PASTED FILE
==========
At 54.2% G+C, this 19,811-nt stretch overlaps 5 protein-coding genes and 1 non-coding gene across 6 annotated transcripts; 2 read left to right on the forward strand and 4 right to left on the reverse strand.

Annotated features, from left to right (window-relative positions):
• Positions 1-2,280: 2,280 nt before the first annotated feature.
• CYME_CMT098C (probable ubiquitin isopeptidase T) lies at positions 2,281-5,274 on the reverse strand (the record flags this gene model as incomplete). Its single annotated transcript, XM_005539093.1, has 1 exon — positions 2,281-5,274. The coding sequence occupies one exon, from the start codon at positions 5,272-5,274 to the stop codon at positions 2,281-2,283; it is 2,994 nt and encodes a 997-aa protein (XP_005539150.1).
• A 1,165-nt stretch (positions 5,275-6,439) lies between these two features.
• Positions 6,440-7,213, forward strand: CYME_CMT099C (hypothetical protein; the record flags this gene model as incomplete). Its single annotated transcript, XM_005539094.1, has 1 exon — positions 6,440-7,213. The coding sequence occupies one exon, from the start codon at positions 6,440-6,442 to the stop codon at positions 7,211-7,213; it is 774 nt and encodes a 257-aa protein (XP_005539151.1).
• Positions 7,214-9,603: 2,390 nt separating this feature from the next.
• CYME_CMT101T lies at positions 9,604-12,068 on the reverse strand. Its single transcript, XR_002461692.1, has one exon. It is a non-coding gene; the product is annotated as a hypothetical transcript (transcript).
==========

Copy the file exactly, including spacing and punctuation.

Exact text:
At 54.2% G+C, this 19,811-nt stretch overlaps 5 protein-coding genes and 1 non-coding gene across 6 annotated transcripts; 2 read left to right on the forward strand and 4 right to left on the reverse strand.

Annotated features, from left to right (window-relative positions):
• Positions 1-2,280: 2,280 nt before the first annotated feature.
• CYME_CMT098C (probable ubiquitin isopeptidase T) lies at positions 2,281-5,274 on the reverse strand (the record flags this gene model as incomplete). Its single annotated transcript, XM_005539093.1, has 1 exon — positions 2,281-5,274. The coding sequence occupies one exon, from the start codon at positions 5,272-5,274 to the stop codon at positions 2,281-2,283; it is 2,994 nt and encodes a 997-aa protein (XP_005539150.1).
• A 1,165-nt stretch (positions 5,275-6,439) lies between these two features.
• Positions 6,440-7,213, forward strand: CYME_CMT099C (hypothetical protein; the record flags this gene model as incomplete). Its single annotated transcript, XM_005539094.1, has 1 exon — positions 6,440-7,213. The coding sequence occupies one exon, from the start codon at positions 6,440-6,442 to the stop codon at positions 7,211-7,213; it is 774 nt and encodes a 257-aa protein (XP_005539151.1).
• Positions 7,214-9,603: 2,390 nt separating this feature from the next.
• CYME_CMT101T lies at positions 9,604-12,068 on the reverse strand. Its single transcript, XR_002461692.1, has one exon. It is a non-coding gene; the product is annotated as a hypothetical transcript (transcript).